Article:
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Ir the Romans considered that man worthy of a statue who by his exertions rescued a single citizen from the grave; what honours are too great for the memory of him, who, by the happiest discovery, and the most liberal communication of it to the public, has saved the lives of millions? Such is the service that has been rendered to mankind by our illustrious countryman, Edward Jenner: and, though he did not receive those high distinctions to which his merits had a fair claim, his name is ennobled by the admiration of the world, and it will be held in reverence to the remotest ages.

Dr. Jenner was born May 17th, 1749, at Berkeley in Gloucestershire. He was the youngest son of the Reverend Stephen Jenner, A.M., of the University of Oxford, Rector of Rockhampton, and Vicar of Berkeley. Independent of church preferment his father was possessed of considerable landed property. Dr. Jenner's mother was the daughter of the Reverend Henry Kead, of an ancient and respectable family in Berkshire, who also once held the living of Berkeley, and was at the same time a Prebendary of Bristol.

The family of Jenner, which is of ancient standing in Gloucestershire and the adjacent county of Worcester, has produced several men of eminence; among whom was Dr. Thomas Jenner, the immediate predecessor of the pious Dr. George Horne, in the Presidentship of Magdalen College, Oxford. Dr. Jenner's father had been tutor to the old Earl

of Berkeley; who gave him the valuable vicarage which he held till his death: and the whole of that noble house, particularly the late lord, and his brother the admiral, ever retained the warmest attachment to him and his family.

Dr. Jenner had the misfortune to lose his father at a very early period of life; but this loss, which too frequently prevents the proper cultivation of the mental faculties, was fortunately supplied by the affectionate and well-directed attention of his eldest brother, the Reverend Stephen Jenner, who brought him up with a tenderness truly parental. He had another brother, the Reverend Henry Jenner, many years domestic chaplain to the Earl of Aylesbury, and Vicar of Great Bedwin, Wilts; father of the Rev. George Jenner, and of Mr. Henry Jenner, surgeon of Berkeley, whose names so frequently appear in the history of Vaccine Inoculation.

When he was about eight years of age, he went to a school at Cirencester, where he remained only half a year. He was then consigned to the tuition of the Rev. — Clissold, at Wotton Underedge; by whom he was well grounded in classical knowledge. While here he became fond of natural history, and especially directed his attention to the dormouse, of the nests of which animal he made a large collection.

After leaving school, which was about the thirteenth year of his age, Dr. Jenner was placed under the care of the Messieurs Ludlow, then eminent practitioners at Sodbury, near Bristol; where he remained six years.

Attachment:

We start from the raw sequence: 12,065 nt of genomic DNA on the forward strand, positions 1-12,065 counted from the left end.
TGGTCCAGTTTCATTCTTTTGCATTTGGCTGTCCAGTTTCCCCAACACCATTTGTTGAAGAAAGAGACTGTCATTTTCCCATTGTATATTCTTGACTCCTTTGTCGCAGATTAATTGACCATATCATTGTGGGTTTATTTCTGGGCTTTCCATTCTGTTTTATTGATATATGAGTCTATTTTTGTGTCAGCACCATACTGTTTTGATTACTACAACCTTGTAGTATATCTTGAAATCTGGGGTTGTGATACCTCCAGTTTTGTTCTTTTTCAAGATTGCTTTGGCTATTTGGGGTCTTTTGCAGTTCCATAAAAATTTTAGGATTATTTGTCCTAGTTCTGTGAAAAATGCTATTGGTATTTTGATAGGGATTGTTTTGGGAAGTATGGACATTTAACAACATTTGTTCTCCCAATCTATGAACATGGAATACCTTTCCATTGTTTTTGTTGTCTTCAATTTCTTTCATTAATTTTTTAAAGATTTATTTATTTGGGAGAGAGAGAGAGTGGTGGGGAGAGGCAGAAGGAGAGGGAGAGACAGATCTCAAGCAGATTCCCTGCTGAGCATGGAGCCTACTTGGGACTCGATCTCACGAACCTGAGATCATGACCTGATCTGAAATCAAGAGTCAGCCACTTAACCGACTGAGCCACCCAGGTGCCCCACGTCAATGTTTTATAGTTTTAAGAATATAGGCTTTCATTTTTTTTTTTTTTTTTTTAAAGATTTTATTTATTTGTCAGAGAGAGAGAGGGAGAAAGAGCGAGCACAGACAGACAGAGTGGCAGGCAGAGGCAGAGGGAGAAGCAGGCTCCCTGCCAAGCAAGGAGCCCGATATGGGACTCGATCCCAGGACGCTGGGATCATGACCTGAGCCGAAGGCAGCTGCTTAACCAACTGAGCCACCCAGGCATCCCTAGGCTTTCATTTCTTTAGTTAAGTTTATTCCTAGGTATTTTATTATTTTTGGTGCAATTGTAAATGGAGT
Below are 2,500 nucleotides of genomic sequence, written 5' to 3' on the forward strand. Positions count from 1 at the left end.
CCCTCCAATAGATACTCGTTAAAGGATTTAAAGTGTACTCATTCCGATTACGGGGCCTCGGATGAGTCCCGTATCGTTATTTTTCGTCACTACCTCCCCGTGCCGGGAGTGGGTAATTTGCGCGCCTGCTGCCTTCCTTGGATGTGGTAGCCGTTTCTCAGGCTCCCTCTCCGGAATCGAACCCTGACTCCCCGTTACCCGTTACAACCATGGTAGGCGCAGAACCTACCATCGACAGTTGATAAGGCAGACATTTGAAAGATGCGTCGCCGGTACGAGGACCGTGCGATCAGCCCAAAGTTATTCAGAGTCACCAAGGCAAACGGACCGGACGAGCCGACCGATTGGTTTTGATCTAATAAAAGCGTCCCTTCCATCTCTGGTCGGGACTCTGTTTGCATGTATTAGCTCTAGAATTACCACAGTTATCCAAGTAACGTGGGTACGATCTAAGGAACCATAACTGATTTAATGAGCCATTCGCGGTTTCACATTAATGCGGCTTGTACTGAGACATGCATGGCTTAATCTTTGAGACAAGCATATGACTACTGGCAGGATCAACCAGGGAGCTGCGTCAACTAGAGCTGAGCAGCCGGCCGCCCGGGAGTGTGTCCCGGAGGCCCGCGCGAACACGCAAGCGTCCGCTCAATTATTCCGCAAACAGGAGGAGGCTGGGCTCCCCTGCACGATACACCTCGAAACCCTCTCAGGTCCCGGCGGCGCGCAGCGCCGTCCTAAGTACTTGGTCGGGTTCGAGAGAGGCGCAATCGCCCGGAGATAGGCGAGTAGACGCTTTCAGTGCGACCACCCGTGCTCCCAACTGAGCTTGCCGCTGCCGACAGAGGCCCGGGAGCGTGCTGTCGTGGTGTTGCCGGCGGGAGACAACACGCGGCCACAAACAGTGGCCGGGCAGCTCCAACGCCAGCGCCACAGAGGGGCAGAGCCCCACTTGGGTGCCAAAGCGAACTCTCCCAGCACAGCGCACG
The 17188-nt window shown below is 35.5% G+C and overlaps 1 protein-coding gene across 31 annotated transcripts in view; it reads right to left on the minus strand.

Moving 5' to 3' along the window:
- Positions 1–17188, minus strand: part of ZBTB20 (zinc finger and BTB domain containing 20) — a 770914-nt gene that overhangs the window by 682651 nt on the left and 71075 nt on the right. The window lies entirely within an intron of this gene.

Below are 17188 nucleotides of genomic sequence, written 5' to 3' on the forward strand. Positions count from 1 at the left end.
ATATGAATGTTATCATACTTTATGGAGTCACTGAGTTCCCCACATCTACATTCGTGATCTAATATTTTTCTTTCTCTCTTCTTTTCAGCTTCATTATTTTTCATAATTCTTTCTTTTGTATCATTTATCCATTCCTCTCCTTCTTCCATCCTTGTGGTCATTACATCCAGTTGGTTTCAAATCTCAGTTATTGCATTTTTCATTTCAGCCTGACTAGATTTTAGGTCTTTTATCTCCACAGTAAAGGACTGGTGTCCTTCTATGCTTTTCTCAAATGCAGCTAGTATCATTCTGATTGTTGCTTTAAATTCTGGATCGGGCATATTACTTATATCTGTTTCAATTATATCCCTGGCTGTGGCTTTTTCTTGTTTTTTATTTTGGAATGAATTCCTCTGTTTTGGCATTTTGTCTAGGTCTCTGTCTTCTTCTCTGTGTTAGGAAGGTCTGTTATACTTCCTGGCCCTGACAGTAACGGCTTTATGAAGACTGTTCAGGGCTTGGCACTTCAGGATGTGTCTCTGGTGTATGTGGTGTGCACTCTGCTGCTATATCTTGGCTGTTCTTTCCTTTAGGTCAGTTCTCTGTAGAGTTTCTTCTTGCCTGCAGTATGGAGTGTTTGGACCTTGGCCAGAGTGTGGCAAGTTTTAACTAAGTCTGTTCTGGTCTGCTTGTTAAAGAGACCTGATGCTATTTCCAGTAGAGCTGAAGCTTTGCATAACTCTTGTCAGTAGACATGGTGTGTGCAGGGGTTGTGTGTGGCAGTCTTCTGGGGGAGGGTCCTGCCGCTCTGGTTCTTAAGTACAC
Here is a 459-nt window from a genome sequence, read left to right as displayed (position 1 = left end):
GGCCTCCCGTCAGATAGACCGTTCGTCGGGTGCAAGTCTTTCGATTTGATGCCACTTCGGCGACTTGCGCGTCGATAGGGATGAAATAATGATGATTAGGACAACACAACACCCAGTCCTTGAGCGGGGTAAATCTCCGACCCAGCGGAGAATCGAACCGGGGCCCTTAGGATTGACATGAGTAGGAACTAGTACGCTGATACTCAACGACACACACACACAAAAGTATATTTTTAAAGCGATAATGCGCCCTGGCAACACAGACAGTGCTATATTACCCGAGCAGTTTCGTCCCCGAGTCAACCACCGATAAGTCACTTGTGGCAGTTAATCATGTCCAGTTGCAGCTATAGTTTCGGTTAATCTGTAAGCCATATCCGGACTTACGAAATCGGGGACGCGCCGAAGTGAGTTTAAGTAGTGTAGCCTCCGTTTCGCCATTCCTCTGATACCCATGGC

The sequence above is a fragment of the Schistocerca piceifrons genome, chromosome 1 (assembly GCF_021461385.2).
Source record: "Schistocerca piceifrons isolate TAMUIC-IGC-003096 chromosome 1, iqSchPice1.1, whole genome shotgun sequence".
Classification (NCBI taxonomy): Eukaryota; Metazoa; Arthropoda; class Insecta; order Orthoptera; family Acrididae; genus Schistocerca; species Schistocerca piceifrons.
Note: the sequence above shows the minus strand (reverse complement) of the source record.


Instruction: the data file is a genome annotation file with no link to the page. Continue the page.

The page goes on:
On the expiration of his articles, Dr. Jenner repaired to the metropolis, and became a pupil of St. George's Hospital, under the immediate care of the late John Hunter; with whom he lived two years as a house pupil, and with whom and for whom he laboured in the formation of that stupendous monument of anatomical and physiological industry, the Hunterian Museum. In liberal minds a congeniality of talent and pursuit lays the foundation of sincere and lasting friendship. The truth of this observation was fully exemplified by the intimacy which ever after subsisted between the celebrated preceptor and his no less celebrated pupil.

Such was the estimation in which Dr. Jenner's talents were at that time held by Mr. Hunter, that he offered him a partnership in his profession, which was very valuable. Mr. Hunter was desirous of extending his lectures on anatomy and surgery to subjects of natural history, and justly appreciating the abilities of his pupil Jenner, and the ardour and perseverance of his inquiries into those subjects, he was desirous of obtaining his co-operation. So attached, however, was Dr. Jenner to a country life, to his native place, and above all, to the excellent brother whom, from difference of years and the decease of his father, he regarded rather filially than fraternally, that he declined the flattering proposal.

When a second voyage of discovery to the South Seas was projected, Dr. Jenner, who had materially assisted Sir Joseph Banks in forming a scientific arrangement of the curiosities and natural productions which he had brought from that part of the world, was solicited, but in vain, to become one of the literary associates in that enterprize.

Soon after, another invitation of the most advantageous description was made to him on the part of the late Warren Hastings, Esq., to go out in a medical capacity to Bengal; but neither could this alluring prospect tempt him to leave the land of his fathers. So strong indeed was the influence of the patria et natale solum, that to the day of his death he could never endure to reside for any length of time at any great distance from the place of his birth.